Vertical gardens in the city: how to green up your apartment building creatively

    28 Aug 2021

    Experts say that turning a city house into a palace is real. Let’s check the explanation by the founder of the Center for Alternative Gardening in Kyiv, who revealed the secrets of safe and beautiful green walls in the Rubryka article.

    We find examples of vertical gardening most often in parks and recreation areas. There are walls covered with bindweed plants, fences almost invisible through decorative vines, arches, walkways braided with grapes and roses, green ivy, and moss sculptures.

    We can simply explain the popularity of this gardening among landscape designers. Vines create a green mass fast and give a deep shade, blooming ampelous plants look romantic, green sculptures naturally fit into the landscape, and visitors like them.

    But the Center for Alternative Gardening, DendroKyiv, is engaged in gardening apartment buildings in the capital, including vertical gardening. We spoke with its founder, Roman Lubeka, about why it’s crucial, what gardening myths exist and how to do it right.

    There are several myths around vertical gardening. Let’s debunk three of them.

    L’Oasis D’Aboukir Living Wall, Paris, by Patrick Blanc. Photo © Patrick Blanc

    Myth I. The facade will deteriorate

    No – tendrils or suckers of plants do not penetrate the plaster or panel; they are attached only on the outside with uneven wall structure. A few years ago, scientists from the Oxford School of Geography and the Environment studied for three years in a row how ivy works on buildings located in five different parts of England. It turned out that creeping shrubs often perform a protective function. Ivy canopy acts as a heat shield and protects the walls from sudden changes in temperature, through which the masonry often cracks. Nature seems to preserve buildings. Heather Viles, a professor at the faculty and head of the expedition, said: “Ivy has always been accused of destroying everything on which it grows and threatening many of our best historical monuments. But our research has shown that, on the contrary, from this creeping plant, many homes only benefit. It plays a decorative role and makes the walls more resistant to weather changes and harmful contaminants. “

    Vertical Garden, Pershing Hall Hotel, Paris, by Patrick Blanc. Photo © Lynn Butler Beling

    Myth II. Plants will crash into satellite dishes or air conditioners and disable them

    No – plants cannot cling to metal, glass, and glazed surfaces. If you look at the houses with green walls, you can see that the plants bypass the housings of air conditioners without causing them any harm.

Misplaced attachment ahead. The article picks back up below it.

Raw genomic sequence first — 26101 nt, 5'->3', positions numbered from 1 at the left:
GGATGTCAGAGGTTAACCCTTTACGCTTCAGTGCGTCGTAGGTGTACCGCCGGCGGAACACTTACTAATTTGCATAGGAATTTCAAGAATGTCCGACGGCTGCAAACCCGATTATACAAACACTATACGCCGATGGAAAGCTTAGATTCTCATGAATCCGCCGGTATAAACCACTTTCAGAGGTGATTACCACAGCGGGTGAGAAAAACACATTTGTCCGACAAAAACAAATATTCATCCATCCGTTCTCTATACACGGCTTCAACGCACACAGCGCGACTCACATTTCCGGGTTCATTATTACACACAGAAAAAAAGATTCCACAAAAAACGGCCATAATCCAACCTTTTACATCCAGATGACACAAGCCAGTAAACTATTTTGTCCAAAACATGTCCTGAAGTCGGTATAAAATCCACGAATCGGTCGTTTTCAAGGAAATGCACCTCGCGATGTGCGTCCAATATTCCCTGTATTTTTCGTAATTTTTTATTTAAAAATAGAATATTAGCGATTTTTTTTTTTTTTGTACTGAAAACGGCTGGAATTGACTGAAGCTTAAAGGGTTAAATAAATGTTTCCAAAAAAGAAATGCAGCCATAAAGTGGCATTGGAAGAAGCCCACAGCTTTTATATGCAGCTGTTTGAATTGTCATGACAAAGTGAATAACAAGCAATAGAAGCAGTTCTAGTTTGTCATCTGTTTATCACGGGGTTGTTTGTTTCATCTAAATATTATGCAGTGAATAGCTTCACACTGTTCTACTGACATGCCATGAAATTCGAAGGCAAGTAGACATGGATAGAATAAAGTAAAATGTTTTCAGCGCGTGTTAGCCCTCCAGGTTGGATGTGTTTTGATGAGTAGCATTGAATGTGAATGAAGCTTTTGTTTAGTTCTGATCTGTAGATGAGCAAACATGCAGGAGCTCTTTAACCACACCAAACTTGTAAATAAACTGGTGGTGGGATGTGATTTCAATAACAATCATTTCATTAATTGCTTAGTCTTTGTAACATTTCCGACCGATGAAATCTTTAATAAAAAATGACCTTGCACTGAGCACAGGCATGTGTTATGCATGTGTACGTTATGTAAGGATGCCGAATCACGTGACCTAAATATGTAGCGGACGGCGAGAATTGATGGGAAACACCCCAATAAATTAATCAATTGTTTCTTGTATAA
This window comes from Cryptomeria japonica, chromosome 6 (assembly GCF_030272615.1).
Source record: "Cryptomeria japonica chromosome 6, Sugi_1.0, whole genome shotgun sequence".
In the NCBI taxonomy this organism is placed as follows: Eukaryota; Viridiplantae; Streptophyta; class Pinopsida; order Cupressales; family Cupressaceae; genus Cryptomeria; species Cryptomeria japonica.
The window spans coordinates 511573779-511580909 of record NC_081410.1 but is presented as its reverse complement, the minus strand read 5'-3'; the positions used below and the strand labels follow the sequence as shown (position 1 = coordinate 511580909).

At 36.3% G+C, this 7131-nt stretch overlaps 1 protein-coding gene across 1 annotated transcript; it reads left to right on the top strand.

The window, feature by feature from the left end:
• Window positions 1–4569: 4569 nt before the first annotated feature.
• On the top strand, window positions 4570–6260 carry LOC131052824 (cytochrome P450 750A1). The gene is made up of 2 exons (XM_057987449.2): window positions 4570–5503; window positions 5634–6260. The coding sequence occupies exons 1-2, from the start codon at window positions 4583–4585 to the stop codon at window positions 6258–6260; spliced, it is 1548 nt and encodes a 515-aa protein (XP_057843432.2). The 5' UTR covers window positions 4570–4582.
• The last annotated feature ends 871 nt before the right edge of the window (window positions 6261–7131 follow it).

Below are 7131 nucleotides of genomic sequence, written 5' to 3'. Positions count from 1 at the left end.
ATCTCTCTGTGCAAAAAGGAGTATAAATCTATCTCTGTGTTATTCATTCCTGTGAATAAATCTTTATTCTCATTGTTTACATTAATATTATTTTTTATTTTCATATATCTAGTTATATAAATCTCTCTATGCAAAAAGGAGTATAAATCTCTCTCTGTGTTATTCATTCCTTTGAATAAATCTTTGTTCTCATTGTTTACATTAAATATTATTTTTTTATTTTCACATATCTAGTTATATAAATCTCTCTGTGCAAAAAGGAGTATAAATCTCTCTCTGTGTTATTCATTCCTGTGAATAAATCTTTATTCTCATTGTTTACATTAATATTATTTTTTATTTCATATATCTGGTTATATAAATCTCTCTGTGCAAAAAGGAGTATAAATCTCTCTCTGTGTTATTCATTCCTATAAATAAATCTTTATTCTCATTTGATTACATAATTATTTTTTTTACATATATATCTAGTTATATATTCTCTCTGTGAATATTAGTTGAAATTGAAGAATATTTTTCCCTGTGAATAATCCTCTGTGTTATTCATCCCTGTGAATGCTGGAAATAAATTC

Myth III. Grapes can take root in the slabs of balconies and destroy them

    No. Balcony slabs crack not from the roots of grapes, which are not on the stems, but from the fact that the microcracks get moisture, which, freezing in winter, expands and thus spoils the concrete. Grapes are attached with tendrils or suction cups to already damaged surfaces and ready cracks; it is convenient for them, they will not be able to make the destruction bigger.

    Why plant greenery?

    Thirty years ago, Patrick Blanc, a French botanist, proposed using tropical plants that grow on any slope and do not actually require sunlight and water in the vertical landscaping of park areas and the walls of urban buildings. He came up with the original system of vertical gardens, thanks to which plants can grow on vertical surfaces without soil, only on a solution of fertilizer circulating in the system. Blanc’s first large-scale walls were realized in Paris in 1986. Now his projects can be seen around the world.

    “People are concentrated in megacities. Cities are growing, taking away from the greenery the usual horizontal area. But how many free verticals in today’s cities: the walls of stations, subways, parking lots, skyscrapers!” – the scientist wrote.

    Facade of the Greenway Hotel, Gloucestershire, England

    The benefits of vertical landscaping are not limited to the decorative effect. The leaves of plants that cover the walls of buildings protect them from overheating, absorb moisture from the soil, and reduce the dampness of the foundation near the house. Phytowalls are indispensable in conditions where the land that plants can occupy is very limited in area, be it suburban areas or pieces of land in cities. What then to speak for megacities in which the question of how to place as many green plantings as possible in small free territories becomes more and more actual every year.

    German biochemist Thomas Pew performed calculations that showed that green walls provide significant savings in electricity. The surface, which is covered with plants, heats up less in summer, which saves a lot on air conditioning, and in the cold season, the air gap between the wall and the vertical garden reduces heat loss and prevents cold air from entering the building. Sometimes the savings can be up to 50%! Phytowalls also reduce noise, trap dust and gas exhaust, saturate the surrounding space with oxygen, create a sense of comfort, both physical and psychological, protect from the sun.

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